“Our members are free to compete and enforce their patents at the application layer—those components that end-users use and see—but agree to keep the common engine that powers those applications patent-aggression free,” he explains.
He adds that membership in OIN is free.
“OIN is a unique organisation in that its sole mission is to expand the community of members that are committed to the appropriate conduct that is necessary to propagate open-source conduct,” Siegel says. OIN does not generate revenue from its members. The contributions of eight full funding members, IBM, Philips, Sony, Toyota, NEC, Redhat, SUSE and Google, sustain OIN in its mission. Importantly, all members sign the same membership agreement.
This conduct “mitigates patent aggression”, he explains.
Siegel has previously worked in large multinational corporations, having served as vice president, senior IP counsel at Sony for more than fifteen years.
Speaking about his experiences of IP licensing, Siegel says that it “provides the ability for businesses to tap into technology areas that they may not have focused on directly”.
He believes enforcement through litigation should be a last resort for alleged infringement, regardless of the patent owner’s size.
“Businesses are in business and they should make smart business decisions. When enforcement results in litigation, it is generally because one party is being unreasonable,” he says.
In recent years, businesses categorised as non-practising entities (NPEs) have gained a controversial reputation in the patent landscape. They are companies that own patents but do not develop the inventions or use them to produce things, instead licensing their IP to others.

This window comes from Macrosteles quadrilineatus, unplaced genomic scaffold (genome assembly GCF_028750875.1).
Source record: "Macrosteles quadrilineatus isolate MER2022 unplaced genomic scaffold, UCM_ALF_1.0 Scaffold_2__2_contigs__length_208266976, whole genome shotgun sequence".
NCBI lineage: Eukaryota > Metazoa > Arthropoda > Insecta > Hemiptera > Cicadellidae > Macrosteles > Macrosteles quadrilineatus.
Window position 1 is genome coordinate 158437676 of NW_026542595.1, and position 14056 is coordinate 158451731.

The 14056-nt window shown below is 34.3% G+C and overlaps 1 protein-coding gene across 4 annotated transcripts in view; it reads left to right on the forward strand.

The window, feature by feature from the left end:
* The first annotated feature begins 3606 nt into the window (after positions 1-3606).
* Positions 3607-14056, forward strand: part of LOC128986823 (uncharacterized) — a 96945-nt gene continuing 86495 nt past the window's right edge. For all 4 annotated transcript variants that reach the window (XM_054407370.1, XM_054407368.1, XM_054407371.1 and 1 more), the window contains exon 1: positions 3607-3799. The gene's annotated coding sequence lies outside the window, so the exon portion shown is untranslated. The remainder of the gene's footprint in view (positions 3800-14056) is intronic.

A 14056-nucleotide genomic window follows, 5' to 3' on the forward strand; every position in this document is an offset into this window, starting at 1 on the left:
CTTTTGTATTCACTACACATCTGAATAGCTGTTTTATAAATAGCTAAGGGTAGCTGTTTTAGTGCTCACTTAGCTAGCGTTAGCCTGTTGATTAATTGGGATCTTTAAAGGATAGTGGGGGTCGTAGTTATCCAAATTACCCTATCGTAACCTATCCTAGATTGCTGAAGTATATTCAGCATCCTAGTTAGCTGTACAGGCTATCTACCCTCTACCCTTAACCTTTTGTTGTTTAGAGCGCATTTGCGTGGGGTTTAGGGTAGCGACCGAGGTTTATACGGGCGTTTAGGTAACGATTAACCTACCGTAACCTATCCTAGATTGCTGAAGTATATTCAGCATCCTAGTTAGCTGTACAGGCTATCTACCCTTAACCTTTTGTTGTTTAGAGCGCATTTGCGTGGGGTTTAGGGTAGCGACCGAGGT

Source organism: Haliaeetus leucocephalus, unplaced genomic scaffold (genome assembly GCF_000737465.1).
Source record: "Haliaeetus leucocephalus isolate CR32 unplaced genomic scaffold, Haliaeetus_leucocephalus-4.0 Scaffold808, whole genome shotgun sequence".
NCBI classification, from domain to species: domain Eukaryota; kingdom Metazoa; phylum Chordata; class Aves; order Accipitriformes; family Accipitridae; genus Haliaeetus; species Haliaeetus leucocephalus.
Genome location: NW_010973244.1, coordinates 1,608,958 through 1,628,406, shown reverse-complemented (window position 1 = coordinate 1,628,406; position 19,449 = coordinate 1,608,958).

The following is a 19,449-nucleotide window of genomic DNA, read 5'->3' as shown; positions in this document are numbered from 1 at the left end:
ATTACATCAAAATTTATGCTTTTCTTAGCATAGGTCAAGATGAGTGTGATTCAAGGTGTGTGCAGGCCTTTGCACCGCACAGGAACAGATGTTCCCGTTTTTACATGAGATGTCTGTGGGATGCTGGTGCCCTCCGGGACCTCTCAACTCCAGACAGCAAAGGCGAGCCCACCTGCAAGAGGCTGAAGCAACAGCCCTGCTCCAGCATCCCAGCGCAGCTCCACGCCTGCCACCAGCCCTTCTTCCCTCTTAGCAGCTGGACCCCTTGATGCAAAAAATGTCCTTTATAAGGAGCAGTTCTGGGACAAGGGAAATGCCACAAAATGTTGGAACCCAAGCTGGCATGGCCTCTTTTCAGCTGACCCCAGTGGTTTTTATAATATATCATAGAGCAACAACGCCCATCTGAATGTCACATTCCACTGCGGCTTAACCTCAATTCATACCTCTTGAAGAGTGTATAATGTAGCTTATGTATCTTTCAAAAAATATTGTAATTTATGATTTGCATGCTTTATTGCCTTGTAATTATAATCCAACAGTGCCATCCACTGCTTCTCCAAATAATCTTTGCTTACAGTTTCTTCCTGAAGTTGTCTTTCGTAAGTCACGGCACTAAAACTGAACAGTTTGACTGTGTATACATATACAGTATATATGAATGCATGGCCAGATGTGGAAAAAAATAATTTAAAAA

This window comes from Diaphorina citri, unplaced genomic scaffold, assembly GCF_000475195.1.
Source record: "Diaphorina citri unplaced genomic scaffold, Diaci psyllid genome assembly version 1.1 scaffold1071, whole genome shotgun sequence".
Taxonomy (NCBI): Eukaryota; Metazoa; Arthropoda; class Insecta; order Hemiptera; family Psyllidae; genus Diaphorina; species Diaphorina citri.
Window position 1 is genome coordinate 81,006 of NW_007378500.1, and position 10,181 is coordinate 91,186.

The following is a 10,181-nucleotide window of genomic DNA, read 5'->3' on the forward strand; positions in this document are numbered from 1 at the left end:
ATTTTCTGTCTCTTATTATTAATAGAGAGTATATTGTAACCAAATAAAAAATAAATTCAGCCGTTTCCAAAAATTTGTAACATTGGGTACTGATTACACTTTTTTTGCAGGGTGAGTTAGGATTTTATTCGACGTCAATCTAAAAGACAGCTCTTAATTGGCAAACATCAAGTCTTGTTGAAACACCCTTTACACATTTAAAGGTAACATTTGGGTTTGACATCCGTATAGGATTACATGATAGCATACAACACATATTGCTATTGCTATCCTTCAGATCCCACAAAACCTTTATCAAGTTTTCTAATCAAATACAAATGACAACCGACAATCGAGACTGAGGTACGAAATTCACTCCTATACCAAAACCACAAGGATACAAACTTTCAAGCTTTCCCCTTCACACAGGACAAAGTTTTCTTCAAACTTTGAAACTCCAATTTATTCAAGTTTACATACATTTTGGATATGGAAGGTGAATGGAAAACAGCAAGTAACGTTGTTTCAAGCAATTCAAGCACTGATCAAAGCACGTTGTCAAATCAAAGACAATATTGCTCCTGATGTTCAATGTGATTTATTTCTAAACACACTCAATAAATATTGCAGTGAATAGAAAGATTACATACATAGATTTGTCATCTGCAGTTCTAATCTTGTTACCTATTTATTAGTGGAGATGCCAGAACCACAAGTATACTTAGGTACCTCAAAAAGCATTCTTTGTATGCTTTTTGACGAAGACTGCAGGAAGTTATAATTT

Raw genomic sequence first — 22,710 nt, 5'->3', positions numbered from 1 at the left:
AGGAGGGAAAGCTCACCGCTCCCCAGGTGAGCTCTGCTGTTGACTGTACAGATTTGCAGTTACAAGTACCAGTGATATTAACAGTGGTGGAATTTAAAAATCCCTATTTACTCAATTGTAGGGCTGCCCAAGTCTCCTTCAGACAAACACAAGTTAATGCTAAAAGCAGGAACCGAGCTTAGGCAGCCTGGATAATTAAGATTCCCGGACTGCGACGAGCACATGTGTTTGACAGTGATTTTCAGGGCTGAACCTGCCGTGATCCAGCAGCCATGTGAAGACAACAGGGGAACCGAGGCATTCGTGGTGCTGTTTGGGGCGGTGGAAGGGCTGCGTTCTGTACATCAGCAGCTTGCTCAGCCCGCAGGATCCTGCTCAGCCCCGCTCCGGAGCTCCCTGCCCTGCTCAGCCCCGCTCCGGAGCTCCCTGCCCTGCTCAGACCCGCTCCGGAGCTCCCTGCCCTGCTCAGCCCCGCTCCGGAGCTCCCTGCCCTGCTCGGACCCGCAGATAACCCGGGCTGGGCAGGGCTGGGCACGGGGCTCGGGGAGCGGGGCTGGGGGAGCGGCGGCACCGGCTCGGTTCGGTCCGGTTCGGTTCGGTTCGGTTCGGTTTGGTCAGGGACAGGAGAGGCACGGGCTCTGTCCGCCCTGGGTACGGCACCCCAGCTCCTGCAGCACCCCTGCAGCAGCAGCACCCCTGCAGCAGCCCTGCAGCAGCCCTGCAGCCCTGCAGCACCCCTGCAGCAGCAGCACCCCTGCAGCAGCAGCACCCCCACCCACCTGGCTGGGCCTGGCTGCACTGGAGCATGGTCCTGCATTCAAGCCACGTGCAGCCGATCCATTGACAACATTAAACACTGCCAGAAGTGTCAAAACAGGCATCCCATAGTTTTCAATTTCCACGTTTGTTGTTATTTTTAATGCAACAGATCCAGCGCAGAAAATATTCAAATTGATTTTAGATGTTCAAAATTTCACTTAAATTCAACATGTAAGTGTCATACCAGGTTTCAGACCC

Some NPEs, referred to pejoratively as ‘patent trolls’, have made headlines for the wrong reasons, but Siegel doesn’t differentiate between patent owners. .
“It is unfortunate that many entities arbitrarily choose to ignore NPEs, simply because they are an NPE,” he says.
“It is important to remember that NPEs do not steal patents—they buy them, or are otherwise engaged by the patent owner. If a patent owner decides to monetise its patent by selling to an NPE or engaging one, that is how they have chosen to be rewarded for their innovation.
“In my opinion, a patent owner, NPE or otherwise, should never choose litigation as a first resort. Litigation adds costs to the licensing process and results in the need to overprice royalties to compensate for those costs. It is always more efficient to negotiate before litigation.”
He says it’s important to make “smart business decisions, not emotional decisions based on the character of the IP owner”.
Siegel has managed hundreds of patent litigations around the globe over the course of his career, but he has seen only two lawsuits he describes as “frivolous” (both of which were dismissed).
Concluding, Siegel says: “Litigation is not black and white; it’s mostly grey. It is a mistake to not at least try to understand your adversary’s position on the matter.”
patent, Jaime Siegel, FlipTix, Open Invention Network, TPN